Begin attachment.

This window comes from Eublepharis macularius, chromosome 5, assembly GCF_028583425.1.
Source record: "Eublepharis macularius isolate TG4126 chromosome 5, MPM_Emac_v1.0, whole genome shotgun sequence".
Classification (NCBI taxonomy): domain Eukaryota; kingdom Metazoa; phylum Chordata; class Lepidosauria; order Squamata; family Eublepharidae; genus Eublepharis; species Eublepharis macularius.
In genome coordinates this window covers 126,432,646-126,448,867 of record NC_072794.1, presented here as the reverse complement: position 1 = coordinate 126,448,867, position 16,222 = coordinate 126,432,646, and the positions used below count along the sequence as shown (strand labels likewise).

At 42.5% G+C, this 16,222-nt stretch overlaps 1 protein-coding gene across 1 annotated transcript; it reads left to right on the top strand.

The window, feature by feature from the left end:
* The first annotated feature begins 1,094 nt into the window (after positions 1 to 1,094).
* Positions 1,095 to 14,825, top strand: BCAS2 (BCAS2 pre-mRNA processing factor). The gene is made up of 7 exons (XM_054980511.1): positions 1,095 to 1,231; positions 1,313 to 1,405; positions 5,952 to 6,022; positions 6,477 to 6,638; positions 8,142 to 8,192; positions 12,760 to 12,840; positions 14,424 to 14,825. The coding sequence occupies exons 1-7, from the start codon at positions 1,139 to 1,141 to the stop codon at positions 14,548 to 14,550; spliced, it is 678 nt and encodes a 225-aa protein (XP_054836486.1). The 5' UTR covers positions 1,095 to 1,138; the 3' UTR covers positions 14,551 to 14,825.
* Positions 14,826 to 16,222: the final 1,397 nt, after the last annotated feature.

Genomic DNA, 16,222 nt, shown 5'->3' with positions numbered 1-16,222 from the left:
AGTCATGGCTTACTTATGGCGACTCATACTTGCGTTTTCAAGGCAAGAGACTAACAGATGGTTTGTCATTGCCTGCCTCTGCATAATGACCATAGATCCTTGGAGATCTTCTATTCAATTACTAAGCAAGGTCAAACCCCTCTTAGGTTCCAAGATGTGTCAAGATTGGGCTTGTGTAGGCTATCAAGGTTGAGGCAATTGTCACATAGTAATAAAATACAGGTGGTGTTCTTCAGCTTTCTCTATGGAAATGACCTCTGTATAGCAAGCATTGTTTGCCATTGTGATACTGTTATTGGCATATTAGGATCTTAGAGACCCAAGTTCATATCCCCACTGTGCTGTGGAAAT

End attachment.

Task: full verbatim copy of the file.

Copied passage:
This window comes from Eublepharis macularius, chromosome 5, assembly GCF_028583425.1.
Source record: "Eublepharis macularius isolate TG4126 chromosome 5, MPM_Emac_v1.0, whole genome shotgun sequence".
Classification (NCBI taxonomy): domain Eukaryota; kingdom Metazoa; phylum Chordata; class Lepidosauria; order Squamata; family Eublepharidae; genus Eublepharis; species Eublepharis macularius.
In genome coordinates this window covers 126,432,646-126,448,867 of record NC_072794.1, presented here as the reverse complement: position 1 = coordinate 126,448,867, position 16,222 = coordinate 126,432,646, and the positions used below count along the sequence as shown (strand labels likewise).

At 42.5% G+C, this 16,222-nt stretch overlaps 1 protein-coding gene across 1 annotated transcript; it reads left to right on the top strand.

The window, feature by feature from the left end:
* The first annotated feature begins 1,094 nt into the window (after positions 1 to 1,094).
* Positions 1,095 to 14,825, top strand: BCAS2 (BCAS2 pre-mRNA processing factor). The gene is made up of 7 exons (XM_054980511.1): positions 1,095 to 1,231; positions 1,313 to 1,405; positions 5,952 to 6,022; positions 6,477 to 6,638; positions 8,142 to 8,192; positions 12,760 to 12,840; positions 14,424 to 14,825. The coding sequence occupies exons 1-7, from the start codon at positions 1,139 to 1,141 to the stop codon at positions 14,548 to 14,550; spliced, it is 678 nt and encodes a 225-aa protein (XP_054836486.1). The 5' UTR covers positions 1,095 to 1,138; the 3' UTR covers positions 14,551 to 14,825.
* Positions 14,826 to 16,222: the final 1,397 nt, after the last annotated feature.

Genomic DNA, 16,222 nt, shown 5'->3' with positions numbered 1-16,222 from the left:
AGTCATGGCTTACTTATGGCGACTCATACTTGCGTTTTCAAGGCAAGAGACTAACAGATGGTTTGTCATTGCCTGCCTCTGCATAATGACCATAGATCCTTGGAGATCTTCTATTCAATTACTAAGCAAGGTCAAACCCCTCTTAGGTTCCAAGATGTGTCAAGATTGGGCTTGTGTAGGCTATCAAGGTTGAGGCAATTGTCACATAGTAATAAAATACAGGTGGTGTTCTTCAGCTTTCTCTATGGAAATGACCTCTGTATAGCAAGCATTGTTTGCCATTGTGATACTGTTATTGGCATATTAGGATCTTAGAGACCCAAGTTCATATCCCCACTGTGCTGTGGAAAT